When Donald Trump first announced he was running for President of the United States, I took little notice. As far as I was concerned it was just another arrogant stunt by a flashy businessman known for creating an egocentric environment through his circus-style antics that benefits him and his vast variety of businesses. It was the ultimate promotional tool. If there was anyone who didn't know who Trump, or his products, was, after a boisterous campaign where he was as controversial as possible every chance he got, they would know him well by the end – whenever that might be. And, even if he was losing badly, he was going to ride the wave as long as he could, squeeze every bit of boosterism out of the situation, and get his name (which is connected to all of his products) out there to every segment of society. After all, not everyone watches reality television, nor knew that the phrase “You're Fired” was now practically yet another product sold by, or perpetuated by, the obnoxious, narcissistic billionaire who I first took notice of when he bought a USFL team in New Jersey way back in 1983 – selling it shortly afterward so that he could concentrate on building casinos (probably knowing the USFL wouldn't last as long as some people hoped, and getting his money out of the team before everything collapsed).
My wife was born in Mexico. Her parents immigrated to the United States legally when she was just a baby. Her father took advantage of a guest-worker program back in the sixties to make enough money to save up for the cost of legal immigration. When we married back in 1984, my wife still had a green-card. She became a citizen in 2007 at a tear-drenching naturalization ceremony in Los Angeles. When it comes to the immigration issue, she takes being an American, and assimilating into American Society, very seriously. ”Come one, come all, but with the intent of being an American, not with the desire of turning the United States into Mexico,” has essentially been her mantra. About halfway through the Obama regime's two-term reign, she said to me, “What we need is a Great Wall of China between us and Mexico, with a mote and alligators. Send the dirt from digging the mote to Louisiana so that they can fix those levies near New Orleans, and grab the alligators from Florida so that they don't have the infestation anymore. Everyone's happy.”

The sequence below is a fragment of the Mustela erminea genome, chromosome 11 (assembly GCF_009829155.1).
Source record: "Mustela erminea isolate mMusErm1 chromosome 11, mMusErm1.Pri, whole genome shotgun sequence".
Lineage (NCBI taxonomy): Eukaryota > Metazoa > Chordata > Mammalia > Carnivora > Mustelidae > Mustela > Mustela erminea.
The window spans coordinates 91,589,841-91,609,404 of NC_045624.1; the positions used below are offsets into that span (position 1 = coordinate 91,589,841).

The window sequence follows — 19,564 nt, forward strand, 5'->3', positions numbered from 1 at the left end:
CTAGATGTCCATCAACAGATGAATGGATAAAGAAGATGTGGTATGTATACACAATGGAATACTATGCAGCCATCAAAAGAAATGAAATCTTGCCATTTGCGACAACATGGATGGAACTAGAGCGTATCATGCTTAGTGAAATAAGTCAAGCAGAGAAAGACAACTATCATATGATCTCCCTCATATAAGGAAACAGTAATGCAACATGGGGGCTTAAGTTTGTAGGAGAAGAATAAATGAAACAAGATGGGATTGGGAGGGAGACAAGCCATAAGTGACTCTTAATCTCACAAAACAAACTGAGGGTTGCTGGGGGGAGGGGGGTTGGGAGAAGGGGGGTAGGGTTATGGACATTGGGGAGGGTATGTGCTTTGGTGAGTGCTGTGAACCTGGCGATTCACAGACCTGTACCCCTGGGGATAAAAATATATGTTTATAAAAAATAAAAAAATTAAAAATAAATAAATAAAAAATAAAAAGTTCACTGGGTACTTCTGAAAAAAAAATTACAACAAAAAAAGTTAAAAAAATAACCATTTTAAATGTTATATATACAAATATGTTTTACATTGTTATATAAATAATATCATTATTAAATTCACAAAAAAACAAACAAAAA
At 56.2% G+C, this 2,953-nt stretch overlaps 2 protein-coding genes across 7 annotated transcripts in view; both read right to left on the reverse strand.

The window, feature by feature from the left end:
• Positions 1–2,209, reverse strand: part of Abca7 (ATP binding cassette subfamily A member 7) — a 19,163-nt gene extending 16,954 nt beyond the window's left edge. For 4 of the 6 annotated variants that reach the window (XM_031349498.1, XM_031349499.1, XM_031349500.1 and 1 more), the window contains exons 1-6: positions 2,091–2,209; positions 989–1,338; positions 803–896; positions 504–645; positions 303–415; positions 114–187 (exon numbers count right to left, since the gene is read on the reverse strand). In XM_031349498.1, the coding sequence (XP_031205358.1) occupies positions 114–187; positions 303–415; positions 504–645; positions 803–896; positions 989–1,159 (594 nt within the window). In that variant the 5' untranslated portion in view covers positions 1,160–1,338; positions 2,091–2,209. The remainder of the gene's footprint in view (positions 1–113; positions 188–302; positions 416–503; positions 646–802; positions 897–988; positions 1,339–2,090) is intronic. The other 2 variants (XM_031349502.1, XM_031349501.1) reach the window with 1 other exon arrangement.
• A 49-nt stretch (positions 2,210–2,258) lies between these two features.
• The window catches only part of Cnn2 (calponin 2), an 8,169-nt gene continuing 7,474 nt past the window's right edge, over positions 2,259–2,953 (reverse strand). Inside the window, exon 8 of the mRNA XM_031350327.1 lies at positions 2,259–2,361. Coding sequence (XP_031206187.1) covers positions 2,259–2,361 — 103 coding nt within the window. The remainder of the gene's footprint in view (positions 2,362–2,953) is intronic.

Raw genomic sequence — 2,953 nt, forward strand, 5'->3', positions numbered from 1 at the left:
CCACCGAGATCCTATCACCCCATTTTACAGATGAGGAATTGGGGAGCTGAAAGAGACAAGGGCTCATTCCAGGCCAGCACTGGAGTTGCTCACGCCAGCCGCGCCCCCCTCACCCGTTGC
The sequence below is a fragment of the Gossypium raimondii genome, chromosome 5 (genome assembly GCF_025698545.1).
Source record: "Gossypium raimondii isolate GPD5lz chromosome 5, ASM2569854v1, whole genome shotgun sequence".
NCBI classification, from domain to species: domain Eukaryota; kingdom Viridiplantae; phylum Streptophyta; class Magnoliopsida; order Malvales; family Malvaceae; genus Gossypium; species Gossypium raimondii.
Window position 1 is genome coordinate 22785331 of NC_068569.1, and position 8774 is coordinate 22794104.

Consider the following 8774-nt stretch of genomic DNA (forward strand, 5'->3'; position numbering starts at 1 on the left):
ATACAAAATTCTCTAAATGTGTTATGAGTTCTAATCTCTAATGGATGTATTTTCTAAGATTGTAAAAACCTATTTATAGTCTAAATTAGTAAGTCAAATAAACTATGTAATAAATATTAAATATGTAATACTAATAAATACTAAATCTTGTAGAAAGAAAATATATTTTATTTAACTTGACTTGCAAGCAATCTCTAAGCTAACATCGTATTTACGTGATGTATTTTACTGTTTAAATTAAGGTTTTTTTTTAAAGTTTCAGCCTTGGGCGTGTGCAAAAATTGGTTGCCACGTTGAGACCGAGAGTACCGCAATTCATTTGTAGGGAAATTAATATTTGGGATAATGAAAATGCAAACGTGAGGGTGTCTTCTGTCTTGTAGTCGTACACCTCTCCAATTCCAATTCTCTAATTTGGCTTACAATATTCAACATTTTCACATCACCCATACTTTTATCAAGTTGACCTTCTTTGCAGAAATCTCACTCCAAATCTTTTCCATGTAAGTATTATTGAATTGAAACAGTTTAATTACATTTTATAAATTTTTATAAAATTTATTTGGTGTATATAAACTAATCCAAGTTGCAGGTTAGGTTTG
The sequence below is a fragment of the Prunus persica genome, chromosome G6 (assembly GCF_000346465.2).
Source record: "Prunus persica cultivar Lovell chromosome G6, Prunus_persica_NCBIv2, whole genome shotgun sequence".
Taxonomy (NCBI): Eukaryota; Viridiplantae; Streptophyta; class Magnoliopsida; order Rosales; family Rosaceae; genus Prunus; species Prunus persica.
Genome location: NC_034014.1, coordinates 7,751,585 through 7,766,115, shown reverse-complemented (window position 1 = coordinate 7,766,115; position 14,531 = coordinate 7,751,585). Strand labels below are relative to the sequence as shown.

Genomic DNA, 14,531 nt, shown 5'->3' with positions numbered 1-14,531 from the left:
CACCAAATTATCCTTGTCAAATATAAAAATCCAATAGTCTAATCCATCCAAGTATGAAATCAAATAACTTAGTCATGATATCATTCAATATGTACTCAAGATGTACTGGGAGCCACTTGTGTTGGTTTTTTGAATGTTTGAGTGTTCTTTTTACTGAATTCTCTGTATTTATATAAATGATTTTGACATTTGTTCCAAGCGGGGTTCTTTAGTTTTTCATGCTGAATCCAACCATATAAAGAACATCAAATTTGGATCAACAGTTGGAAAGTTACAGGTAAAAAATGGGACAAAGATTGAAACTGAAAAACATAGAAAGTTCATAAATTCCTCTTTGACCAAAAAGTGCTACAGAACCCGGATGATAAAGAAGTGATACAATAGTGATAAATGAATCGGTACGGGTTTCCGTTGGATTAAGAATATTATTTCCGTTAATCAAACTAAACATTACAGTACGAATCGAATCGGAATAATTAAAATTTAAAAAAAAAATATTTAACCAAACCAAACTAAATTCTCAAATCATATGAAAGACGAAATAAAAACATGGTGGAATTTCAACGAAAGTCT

She and I were experiencing one of those rare occasions where we watch television together when the news of Trump's announcement hit the airwaves (or should I say “cable-waves”), and the moment the word “wall” came out of Trump's mouth, my wife said, “That's my candidate.”
“He won't last through the primaries,” I said.
“I think he'll be the next President,” she said, confidently.
As the campaign progressed, I made statements like, “I am not sure he believes what he says,” and “I think he is running to bring attention to issues the Republicans refuse to talk about.”